CNG STATIONS are back on the policy radar. Following complaints from industry, the government has agreed to review its gas allocations to various sectors of industry, and look once more at the wisdom of resuming supplies for CNG stations. It would be proper for the caretaker government to return to the original gas allocation priority list that carries the approval of the Economic Coordination Committee since that list has the widest possible consensus of stakeholders and industry experts. It makes no sense that gas should be supplied to captive power plants of the textile industry while it is diverted away from the large power plants of the independent power producers and Wapda. It makes equally little sense to pump precious natural gas into highly inefficient automobile engines while our fertiliser plants are gasping for their vital fuel, impacting food prices. The priority list for allocating gas among various stakeholders has been made; it only needs to be implemented.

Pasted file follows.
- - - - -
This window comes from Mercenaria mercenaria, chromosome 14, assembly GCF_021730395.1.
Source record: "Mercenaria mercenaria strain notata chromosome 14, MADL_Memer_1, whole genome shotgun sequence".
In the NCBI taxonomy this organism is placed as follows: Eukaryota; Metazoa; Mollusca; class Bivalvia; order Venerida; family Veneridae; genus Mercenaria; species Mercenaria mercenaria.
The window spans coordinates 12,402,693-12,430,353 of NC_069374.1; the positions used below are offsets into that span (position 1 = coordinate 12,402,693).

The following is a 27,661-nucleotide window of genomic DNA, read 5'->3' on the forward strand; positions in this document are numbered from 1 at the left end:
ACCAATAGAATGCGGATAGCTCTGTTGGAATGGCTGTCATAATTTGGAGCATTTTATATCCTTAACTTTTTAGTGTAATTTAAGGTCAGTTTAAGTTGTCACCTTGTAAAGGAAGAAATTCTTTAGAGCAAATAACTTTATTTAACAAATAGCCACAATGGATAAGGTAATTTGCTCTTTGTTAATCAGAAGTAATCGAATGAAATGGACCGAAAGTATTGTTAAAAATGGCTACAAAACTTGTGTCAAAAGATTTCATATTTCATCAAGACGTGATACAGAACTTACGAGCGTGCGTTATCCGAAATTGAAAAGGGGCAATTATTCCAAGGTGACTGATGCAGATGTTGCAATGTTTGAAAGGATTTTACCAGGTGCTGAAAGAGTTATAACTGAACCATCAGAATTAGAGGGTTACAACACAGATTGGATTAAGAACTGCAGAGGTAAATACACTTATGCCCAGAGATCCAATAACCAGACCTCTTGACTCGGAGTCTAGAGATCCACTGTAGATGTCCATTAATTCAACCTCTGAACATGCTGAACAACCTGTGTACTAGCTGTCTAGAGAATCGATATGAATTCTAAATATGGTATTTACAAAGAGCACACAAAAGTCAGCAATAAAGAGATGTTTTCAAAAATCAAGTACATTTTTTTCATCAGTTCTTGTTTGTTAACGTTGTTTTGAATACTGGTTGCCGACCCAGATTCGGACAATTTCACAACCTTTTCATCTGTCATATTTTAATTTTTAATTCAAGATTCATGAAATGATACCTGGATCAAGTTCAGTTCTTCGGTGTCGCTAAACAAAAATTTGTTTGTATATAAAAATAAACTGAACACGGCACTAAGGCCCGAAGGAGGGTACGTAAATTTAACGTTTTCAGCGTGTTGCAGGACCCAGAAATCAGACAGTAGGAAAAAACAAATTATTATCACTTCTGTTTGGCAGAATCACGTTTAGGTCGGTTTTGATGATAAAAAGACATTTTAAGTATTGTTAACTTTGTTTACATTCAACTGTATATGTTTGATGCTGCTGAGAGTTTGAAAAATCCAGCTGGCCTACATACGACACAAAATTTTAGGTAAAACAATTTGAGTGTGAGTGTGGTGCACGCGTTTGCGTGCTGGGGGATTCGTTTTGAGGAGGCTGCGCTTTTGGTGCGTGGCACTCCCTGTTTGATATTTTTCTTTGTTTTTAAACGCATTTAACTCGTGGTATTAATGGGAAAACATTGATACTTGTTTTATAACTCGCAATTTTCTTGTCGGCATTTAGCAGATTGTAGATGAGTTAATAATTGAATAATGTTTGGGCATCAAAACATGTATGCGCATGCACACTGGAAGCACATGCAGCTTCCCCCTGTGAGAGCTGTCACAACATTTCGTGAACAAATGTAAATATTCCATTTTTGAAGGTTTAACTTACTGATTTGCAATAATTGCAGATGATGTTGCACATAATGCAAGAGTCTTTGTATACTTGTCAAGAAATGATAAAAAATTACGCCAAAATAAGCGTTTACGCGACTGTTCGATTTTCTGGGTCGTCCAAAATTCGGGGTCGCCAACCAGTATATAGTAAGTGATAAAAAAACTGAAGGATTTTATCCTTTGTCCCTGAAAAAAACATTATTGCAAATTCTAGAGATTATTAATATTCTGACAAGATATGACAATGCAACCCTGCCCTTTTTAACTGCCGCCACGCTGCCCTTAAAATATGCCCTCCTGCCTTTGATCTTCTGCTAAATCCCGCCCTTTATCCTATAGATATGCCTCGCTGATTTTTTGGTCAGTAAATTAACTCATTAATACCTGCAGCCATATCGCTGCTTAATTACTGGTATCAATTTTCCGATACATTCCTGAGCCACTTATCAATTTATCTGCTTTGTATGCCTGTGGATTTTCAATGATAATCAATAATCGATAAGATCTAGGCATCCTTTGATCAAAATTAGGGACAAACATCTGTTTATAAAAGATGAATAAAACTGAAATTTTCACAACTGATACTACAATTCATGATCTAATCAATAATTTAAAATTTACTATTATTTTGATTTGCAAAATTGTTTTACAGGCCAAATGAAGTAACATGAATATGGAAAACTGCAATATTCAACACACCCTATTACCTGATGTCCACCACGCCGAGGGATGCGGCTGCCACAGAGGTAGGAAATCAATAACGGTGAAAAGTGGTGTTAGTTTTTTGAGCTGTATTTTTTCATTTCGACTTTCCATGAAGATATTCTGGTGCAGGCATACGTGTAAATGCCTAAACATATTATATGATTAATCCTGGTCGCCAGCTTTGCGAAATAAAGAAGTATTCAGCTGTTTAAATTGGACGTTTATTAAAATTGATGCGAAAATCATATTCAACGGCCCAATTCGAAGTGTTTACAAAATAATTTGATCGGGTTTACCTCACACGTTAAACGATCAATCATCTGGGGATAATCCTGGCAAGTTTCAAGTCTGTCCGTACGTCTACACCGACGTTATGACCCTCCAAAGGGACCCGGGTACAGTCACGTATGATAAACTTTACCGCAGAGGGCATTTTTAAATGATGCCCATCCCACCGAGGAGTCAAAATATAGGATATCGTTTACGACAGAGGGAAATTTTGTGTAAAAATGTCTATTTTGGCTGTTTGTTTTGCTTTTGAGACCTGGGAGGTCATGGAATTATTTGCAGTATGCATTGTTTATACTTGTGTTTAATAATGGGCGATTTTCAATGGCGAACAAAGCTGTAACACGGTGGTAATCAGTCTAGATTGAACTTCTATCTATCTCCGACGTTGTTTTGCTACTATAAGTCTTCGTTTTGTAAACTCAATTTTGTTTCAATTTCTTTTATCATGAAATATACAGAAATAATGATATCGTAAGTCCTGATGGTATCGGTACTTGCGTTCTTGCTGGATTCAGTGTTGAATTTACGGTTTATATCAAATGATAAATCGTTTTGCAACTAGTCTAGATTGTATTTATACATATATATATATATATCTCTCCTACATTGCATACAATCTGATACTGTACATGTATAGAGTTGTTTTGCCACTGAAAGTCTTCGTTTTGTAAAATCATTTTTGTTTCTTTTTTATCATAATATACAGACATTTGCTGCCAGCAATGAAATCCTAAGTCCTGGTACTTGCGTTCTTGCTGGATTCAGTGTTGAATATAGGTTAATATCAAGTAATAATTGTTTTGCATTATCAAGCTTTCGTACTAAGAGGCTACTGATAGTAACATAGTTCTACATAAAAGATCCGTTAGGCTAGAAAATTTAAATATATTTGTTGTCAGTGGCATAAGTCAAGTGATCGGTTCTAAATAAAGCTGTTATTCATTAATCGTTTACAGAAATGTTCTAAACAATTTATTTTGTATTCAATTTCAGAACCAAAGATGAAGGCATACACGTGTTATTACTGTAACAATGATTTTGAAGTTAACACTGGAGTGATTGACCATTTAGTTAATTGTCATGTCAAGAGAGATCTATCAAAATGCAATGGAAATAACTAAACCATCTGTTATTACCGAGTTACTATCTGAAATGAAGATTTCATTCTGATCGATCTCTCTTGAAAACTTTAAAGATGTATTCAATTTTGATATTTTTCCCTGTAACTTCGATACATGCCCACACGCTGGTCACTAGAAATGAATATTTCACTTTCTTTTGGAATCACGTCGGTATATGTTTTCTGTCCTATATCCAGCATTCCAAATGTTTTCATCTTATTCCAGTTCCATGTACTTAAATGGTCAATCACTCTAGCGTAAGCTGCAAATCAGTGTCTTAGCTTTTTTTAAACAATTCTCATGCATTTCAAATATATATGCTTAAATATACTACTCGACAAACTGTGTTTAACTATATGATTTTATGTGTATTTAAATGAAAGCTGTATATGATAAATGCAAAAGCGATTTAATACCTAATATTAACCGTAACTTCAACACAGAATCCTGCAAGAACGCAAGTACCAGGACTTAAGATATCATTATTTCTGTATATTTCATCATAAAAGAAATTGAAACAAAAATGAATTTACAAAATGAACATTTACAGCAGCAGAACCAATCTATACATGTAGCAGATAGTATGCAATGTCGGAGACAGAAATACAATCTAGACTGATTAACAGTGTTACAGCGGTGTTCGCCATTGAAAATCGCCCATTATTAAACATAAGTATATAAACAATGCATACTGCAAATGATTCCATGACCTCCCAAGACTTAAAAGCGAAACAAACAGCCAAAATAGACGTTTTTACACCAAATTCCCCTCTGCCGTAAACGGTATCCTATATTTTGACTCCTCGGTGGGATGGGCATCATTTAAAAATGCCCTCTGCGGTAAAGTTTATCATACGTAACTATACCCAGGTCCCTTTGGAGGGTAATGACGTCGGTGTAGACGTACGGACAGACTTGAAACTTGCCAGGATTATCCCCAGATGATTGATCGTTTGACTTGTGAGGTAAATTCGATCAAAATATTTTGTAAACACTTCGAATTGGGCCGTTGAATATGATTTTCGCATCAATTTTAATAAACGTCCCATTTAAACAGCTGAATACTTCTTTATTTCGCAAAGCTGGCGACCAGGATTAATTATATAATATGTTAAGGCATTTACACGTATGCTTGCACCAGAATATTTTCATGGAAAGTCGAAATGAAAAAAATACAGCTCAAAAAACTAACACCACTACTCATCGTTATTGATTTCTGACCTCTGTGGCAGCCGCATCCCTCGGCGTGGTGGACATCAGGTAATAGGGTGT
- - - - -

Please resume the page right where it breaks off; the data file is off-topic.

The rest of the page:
It’s time the caretaker government lived up to its name. It is understood that its mandate is limited, but there is a reason why it is called a caretaker government: it is supposed to look after things until a new government is sworn in. Given a limited mandate, the petroleum minister has the perfect reason to return to the original allocations agreed upon by the ECC. It might be a tightrope act at times, but he should realise that in an appointed government with a limited mandate, he is free from any political constraint or reciprocal obligation. This freedom should be utilised and the limited mandate exercised to provide gas first and foremost to the power plants that feed the national grid, followed by the fertiliser industry. The textile sector needs to audit the efficiencies of its captive power plants before pressing its demands, and efficiencies in utilisation should become important criteria for deciding allocations. Anything else would be exercising more than a limited mandate, and would justifiably lead to questions.